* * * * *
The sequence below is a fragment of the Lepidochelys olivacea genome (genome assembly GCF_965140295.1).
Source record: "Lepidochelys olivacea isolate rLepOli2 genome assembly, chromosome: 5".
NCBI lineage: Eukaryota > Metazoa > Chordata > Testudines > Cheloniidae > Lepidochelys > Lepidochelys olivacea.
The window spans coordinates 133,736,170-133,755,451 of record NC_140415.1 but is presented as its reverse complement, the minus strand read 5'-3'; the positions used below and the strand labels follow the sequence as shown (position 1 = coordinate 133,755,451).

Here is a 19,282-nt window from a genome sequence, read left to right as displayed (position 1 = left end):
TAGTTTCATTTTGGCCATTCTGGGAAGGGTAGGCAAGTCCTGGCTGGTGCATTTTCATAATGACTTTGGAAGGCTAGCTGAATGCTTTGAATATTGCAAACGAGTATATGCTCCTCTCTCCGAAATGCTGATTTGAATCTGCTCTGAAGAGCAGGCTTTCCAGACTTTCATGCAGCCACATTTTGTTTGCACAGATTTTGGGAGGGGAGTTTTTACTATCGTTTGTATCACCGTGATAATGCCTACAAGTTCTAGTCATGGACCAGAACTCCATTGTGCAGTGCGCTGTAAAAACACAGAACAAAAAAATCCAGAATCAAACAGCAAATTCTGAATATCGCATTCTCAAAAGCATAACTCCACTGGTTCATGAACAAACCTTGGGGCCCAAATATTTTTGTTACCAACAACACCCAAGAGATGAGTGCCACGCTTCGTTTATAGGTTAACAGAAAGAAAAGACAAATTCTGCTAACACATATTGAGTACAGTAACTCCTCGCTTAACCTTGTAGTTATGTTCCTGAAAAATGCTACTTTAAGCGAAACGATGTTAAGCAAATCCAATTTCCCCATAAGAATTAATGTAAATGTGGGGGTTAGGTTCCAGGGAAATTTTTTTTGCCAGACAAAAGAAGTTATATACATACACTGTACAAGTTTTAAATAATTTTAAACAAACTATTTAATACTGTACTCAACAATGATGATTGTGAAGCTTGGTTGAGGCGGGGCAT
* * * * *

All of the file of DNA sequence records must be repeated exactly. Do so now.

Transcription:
The sequence below is a fragment of the Lepidochelys olivacea genome (genome assembly GCF_965140295.1).
Source record: "Lepidochelys olivacea isolate rLepOli2 genome assembly, chromosome: 5".
NCBI lineage: Eukaryota > Metazoa > Chordata > Testudines > Cheloniidae > Lepidochelys > Lepidochelys olivacea.
The window spans coordinates 133,736,170-133,755,451 of record NC_140415.1 but is presented as its reverse complement, the minus strand read 5'-3'; the positions used below and the strand labels follow the sequence as shown (position 1 = coordinate 133,755,451).

Here is a 19,282-nt window from a genome sequence, read left to right as displayed (position 1 = left end):
TAGTTTCATTTTGGCCATTCTGGGAAGGGTAGGCAAGTCCTGGCTGGTGCATTTTCATAATGACTTTGGAAGGCTAGCTGAATGCTTTGAATATTGCAAACGAGTATATGCTCCTCTCTCCGAAATGCTGATTTGAATCTGCTCTGAAGAGCAGGCTTTCCAGACTTTCATGCAGCCACATTTTGTTTGCACAGATTTTGGGAGGGGAGTTTTTACTATCGTTTGTATCACCGTGATAATGCCTACAAGTTCTAGTCATGGACCAGAACTCCATTGTGCAGTGCGCTGTAAAAACACAGAACAAAAAAATCCAGAATCAAACAGCAAATTCTGAATATCGCATTCTCAAAAGCATAACTCCACTGGTTCATGAACAAACCTTGGGGCCCAAATATTTTTGTTACCAACAACACCCAAGAGATGAGTGCCACGCTTCGTTTATAGGTTAACAGAAAGAAAAGACAAATTCTGCTAACACATATTGAGTACAGTAACTCCTCGCTTAACCTTGTAGTTATGTTCCTGAAAAATGCTACTTTAAGCGAAACGATGTTAAGCAAATCCAATTTCCCCATAAGAATTAATGTAAATGTGGGGGTTAGGTTCCAGGGAAATTTTTTTTGCCAGACAAAAGAAGTTATATACATACACTGTACAAGTTTTAAATAATTTTAAACAAACTATTTAATACTGTACTCAACAATGATGATTGTGAAGCTTGGTTGAGGCGGGGCAT